INTERVIEWER

Did you have friends who were helpful with the work itself? 

MANTEL

I’m going to say no, on the whole. Gerald is my first reader, but I don’t ­expect literary criticism from him. He’s not going to say, Oh, that reminds me of something in Muriel Spark. He’s going to react as a human being to it. And isn’t that what we want? 

I have other people I hold in mind as I write, to whom I might show something at an early stage. A fan who became a friend, Jan Rogers—she was a BBC producer, and it was she who got me writing for radio. She is knowledgeable about revolutionary history, she got me more deeply into Irish history, and she woke me up to literary theory. I have a friend called Jane Haynes, a psychotherapist—that’s another strand of interest. 

I don’t really talk about writing very much to other writers. There’s one writer—Adam Thorpe. Adam lives in France and I never see him, but if he were to walk in, we’d have a proper conversation. It would be about writing. And I think he’s the only person I have that kind of relationship with, and I haven’t heard from him for months. 

I keep a big correspondence going with Mary Robertson, whom my Cromwell books are dedicated to. I write to Mary almost every week, sometimes far more often. 

INTERVIEWER

How did you become friends?

MANTEL

Some years ago, probably fifteen years ago, I was invited to the Huntington Library, to a conference along with Martin Amis, Ian McEwan, Christopher Hitchens—the lads, you know. I casually mentioned to a woman there that I was thinking of writing something down the line about Thomas Cromwell. And she said, When you do, we have a woman here you need to meet. I thought no more of it until the time came, then I said, You have a woman, I believe. And therein we fell into correspondence—very tentatively at first. Mary had long ago written a Ph.D. thesis on Thomas Cromwell’s ministerial household. She’d also written a couple of papers on his property holdings. But she had not really asked herself what this man was like, because that was not her job.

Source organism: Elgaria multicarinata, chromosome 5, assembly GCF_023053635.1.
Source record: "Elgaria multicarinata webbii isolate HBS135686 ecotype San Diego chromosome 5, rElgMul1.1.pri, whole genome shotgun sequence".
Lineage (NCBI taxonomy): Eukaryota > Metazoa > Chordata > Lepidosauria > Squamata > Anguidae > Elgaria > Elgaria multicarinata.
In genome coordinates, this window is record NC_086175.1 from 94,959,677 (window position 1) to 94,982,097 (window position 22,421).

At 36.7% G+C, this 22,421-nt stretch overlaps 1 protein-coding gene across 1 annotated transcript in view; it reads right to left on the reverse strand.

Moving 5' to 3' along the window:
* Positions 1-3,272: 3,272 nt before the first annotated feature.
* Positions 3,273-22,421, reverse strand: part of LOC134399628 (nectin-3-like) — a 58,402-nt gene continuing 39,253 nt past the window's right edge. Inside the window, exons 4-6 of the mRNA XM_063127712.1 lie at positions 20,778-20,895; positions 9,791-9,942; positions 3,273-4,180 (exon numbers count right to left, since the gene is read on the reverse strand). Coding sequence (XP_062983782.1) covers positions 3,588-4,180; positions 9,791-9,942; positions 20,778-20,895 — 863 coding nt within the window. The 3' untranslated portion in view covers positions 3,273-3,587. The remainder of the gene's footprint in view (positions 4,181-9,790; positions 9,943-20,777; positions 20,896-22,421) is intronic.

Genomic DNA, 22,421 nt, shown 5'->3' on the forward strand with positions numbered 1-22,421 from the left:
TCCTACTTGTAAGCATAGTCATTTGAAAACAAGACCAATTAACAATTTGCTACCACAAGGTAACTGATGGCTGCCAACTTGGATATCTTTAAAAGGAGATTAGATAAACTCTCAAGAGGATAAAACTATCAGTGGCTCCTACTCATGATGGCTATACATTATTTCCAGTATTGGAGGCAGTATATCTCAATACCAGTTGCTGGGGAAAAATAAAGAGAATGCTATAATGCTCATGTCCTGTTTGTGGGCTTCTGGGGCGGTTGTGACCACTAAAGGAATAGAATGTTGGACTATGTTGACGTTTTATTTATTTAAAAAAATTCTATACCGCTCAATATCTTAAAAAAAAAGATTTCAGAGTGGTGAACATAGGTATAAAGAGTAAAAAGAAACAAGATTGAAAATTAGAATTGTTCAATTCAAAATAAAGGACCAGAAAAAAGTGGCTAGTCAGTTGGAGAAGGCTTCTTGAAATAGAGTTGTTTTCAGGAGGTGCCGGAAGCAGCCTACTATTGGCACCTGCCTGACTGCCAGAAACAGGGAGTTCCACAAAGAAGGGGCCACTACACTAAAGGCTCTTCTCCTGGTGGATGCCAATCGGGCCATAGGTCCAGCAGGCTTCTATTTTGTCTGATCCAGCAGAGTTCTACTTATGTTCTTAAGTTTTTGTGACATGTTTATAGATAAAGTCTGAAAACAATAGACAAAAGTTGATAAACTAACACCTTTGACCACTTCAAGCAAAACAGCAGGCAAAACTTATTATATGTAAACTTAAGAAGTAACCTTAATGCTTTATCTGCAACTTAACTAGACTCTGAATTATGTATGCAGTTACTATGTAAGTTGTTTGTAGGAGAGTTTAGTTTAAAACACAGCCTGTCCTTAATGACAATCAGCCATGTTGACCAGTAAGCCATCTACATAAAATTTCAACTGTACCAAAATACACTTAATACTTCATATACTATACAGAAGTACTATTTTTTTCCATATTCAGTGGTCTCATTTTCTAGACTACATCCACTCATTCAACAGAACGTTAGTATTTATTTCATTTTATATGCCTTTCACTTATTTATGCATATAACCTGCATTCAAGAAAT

INTERVIEWER

What was your correspondence like?

MANTEL

Luminous. I didn’t really ask her questions. I’d bounce suggestions off her. I’d say, I’ve come across this and my thought about it is that. What if I were to speculate? Would you see anything against it? Is this really a gap in the record? Or is it just something that I personally don’t know? Her interest and knowledge were there, ready to be revived. 

INTERVIEWER

Did you find other people who specialized in More and Wolsey?

MANTEL

No, no. I didn’t know any historians. I do now, but when I began I only knew Mary. She’s a fountain of information. But she was also a muse, and I needed a muse. I needed someone to write for. I needed someone to say, I’m holding up a torch for you, even when it’s so dark you can’t see your way to the next paragraph. I needed someone to say, Do it, I care, it’s important. Someone who was enthralled—just like Gerald was when I used to read him Vacant Possession. The wonderful thing was that Mary became so engaged. I didn’t feed the text to her bit by bit, but I would tell her how it was shaping, what I was thinking, what I was contemplating. It was a wonderful thing.